Looking consumer, talking trade

29 Apr,2022

 

 

 

By Shailesh Kapoor

 

Shailesh KapoorWe are four months into 2022, and the year has not been short of action on the Indian M&E front. The month of April itself has been full of big announcements, of new companies being formed, of big companies getting new owners, and of new collaborations on the creative front. It’s also been a month where a film that has delivered some astonishing box office numbers, i.e., K.G.F: Chapter 2. Bollywood is facing an identity crisis, of its own making, as cinema from the South of India makes heavy inroads into the Hindi market. Some streaming platforms are finding it hard to grow subscribers in a post-pandemic scenario, but others continue to scale up their offering. News television ratings are back. All this while the IPL goes on, and we begin to build up to the suspense around the renewal of IPL’s broadcast rights.

 

Can you spot a pattern in these key events? They are all trade developments. They are B2B events or announcements that the average consumer, who’s not invested in a media business, has no interest in. An IPL fan will watch IPL wherever it is available. Streamers will choose their content and subscriptions according to their taste. The viewing of news does not depend on whether it is being measured or not. The box office of a film does not make it any less or more likeable for someone who chooses to watch it. Most audience of television and streaming content do not care about who the owners or shareholders of the channel or the platform they are watching are.

 

The B2C narrative has been marginalised. This has been a growing trend over the last few years. Why should this happen, I often wonder. In the older days too, there was always enough action on the B2B front. But the general narrative was always about content and marketing. There will be articles and interviews around shows, films, ad campaigns, the works. You would want to know more about a series you follow, or about the making of a movie that you loved. But these topics are not easy to find even on social media, forget the mainstream. Everyone wants to talk trade. Box office, ratings and subscriber bases have seeped into B2C terminology.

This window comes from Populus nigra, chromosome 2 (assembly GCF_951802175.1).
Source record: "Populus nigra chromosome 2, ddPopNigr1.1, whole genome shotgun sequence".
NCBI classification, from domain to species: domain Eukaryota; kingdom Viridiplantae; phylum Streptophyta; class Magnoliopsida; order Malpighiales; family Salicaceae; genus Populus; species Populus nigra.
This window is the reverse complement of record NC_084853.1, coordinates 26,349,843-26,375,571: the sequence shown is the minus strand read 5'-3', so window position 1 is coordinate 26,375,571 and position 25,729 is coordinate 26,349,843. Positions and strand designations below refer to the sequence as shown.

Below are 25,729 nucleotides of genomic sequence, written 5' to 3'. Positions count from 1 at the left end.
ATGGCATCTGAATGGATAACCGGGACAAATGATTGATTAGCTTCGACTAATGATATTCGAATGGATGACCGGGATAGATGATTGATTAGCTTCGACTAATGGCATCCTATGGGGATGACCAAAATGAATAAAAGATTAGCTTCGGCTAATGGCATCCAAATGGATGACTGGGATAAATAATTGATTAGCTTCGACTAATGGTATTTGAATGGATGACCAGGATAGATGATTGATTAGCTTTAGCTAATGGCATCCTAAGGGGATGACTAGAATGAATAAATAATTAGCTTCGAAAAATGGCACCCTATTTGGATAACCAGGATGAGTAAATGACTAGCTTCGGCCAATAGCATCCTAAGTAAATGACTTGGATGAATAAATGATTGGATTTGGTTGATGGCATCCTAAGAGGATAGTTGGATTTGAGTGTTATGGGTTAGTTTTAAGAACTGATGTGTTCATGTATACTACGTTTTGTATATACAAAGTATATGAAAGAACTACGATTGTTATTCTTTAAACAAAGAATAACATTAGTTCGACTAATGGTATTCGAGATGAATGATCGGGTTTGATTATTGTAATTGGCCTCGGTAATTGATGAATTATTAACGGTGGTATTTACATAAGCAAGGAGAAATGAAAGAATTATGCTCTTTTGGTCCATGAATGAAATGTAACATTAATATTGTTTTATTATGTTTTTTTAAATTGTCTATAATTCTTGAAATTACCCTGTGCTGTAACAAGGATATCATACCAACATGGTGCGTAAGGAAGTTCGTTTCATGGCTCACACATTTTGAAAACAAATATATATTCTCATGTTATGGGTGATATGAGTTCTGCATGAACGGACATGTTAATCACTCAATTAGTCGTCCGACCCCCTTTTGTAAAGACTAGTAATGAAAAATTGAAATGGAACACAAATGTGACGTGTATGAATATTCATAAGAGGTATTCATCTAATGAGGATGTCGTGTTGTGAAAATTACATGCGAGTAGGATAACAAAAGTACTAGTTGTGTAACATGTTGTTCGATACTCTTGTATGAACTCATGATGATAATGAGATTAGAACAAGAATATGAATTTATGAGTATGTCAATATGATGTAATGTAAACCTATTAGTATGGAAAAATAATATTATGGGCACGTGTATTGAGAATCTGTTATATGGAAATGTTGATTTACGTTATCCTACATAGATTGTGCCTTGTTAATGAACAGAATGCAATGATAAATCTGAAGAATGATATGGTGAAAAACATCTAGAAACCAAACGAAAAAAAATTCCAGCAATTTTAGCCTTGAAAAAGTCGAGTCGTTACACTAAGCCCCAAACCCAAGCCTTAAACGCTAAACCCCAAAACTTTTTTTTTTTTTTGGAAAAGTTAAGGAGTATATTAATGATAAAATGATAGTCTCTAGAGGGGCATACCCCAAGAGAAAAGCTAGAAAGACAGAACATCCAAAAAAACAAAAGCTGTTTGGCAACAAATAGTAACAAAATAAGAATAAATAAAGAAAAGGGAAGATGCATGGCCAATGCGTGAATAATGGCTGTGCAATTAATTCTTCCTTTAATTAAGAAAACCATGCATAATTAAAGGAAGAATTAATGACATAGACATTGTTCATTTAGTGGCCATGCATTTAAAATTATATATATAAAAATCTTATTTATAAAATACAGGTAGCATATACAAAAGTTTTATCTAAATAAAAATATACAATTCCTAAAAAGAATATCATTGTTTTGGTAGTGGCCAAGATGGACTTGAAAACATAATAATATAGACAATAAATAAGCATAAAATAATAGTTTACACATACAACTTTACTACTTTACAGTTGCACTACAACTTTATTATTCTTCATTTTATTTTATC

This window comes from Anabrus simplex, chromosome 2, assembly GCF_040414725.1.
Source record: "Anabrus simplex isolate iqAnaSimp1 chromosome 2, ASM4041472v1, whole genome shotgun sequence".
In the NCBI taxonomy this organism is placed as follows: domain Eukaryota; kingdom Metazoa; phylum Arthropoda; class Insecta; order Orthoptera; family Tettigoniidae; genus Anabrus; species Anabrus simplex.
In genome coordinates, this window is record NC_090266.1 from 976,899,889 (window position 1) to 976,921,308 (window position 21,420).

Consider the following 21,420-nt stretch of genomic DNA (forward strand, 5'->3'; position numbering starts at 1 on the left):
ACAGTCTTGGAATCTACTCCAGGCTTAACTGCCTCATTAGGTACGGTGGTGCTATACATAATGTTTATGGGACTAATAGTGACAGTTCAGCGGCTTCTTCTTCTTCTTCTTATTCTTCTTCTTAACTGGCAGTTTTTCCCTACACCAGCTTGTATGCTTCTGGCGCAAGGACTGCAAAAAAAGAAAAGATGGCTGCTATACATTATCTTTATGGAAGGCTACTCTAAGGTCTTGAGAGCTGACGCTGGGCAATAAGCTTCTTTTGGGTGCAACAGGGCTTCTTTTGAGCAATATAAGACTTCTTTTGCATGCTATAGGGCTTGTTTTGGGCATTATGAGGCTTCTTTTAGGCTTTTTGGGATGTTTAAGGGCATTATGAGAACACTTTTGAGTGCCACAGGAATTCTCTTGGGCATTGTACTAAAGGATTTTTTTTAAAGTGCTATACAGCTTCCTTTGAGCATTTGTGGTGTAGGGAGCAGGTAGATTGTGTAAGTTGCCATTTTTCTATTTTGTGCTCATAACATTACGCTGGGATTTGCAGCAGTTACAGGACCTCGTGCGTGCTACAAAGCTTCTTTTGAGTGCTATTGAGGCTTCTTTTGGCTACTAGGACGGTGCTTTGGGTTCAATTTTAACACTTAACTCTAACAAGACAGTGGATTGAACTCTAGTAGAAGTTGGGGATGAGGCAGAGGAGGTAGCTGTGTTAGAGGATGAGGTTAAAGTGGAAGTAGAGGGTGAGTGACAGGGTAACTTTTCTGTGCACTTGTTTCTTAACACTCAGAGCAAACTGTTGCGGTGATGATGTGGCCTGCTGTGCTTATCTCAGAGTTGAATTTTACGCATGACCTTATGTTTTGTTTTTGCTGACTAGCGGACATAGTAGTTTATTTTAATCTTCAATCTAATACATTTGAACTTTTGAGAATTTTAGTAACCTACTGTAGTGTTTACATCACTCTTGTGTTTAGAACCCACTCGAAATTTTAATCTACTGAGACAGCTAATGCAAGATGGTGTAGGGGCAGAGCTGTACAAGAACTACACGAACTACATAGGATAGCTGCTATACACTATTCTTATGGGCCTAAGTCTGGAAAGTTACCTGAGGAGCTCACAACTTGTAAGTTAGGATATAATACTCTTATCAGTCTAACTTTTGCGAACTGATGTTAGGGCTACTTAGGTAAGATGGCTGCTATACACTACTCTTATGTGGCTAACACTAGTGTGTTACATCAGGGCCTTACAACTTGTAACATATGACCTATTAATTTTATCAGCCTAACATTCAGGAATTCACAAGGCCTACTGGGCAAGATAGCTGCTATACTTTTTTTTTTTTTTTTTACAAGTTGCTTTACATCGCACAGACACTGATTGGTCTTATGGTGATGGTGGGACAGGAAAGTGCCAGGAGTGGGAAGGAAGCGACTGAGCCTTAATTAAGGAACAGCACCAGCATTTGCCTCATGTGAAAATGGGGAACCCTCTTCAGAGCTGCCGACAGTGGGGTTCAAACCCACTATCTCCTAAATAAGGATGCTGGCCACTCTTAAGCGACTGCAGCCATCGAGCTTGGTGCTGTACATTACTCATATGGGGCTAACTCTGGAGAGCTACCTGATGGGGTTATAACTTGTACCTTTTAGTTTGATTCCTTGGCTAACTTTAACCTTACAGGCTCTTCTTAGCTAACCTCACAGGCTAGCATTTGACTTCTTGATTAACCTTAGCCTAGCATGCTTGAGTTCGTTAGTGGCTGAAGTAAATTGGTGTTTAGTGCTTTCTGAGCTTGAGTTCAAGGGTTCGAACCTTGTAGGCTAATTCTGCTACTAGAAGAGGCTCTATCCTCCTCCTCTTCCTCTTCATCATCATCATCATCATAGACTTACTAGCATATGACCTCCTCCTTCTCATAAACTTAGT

My hypothesis is that this is an outcome of a paid media economy created over the years. The Times of India introduced its ‘advertorial’ service Medianet more two decades ago. Since then, the term ‘Medianet’ has become a generic for all paid plug-ins across publications, including those online, and those not owned by BCCL. For some curious reason, a large share of such ‘advertorials’ comes from M&E companies, who possibly see paid PR as a good way to reach their target audience. For some reason, such communication tends to be business-centric at times, talking box-office and viewership, to lure audience to watch a particular show or film.

 

Over two decades of doing this, the lines have blurred. B2B PR is the new B2C PR. The consumer did not care initially, but now, it’s so mainstream that they have learnt to embrace it all… with the jargon and the half knowledge.

 

I miss the old days, when you could read a meandering, long-form piece on a film you had liked. Today, one looks for blogs and vlogs that still try and keep that culture intact, with little or no funding backing them. But it’s never the same as reading or watching on linear television.

 

 

Post a Comment 

Comments are closed.

Videos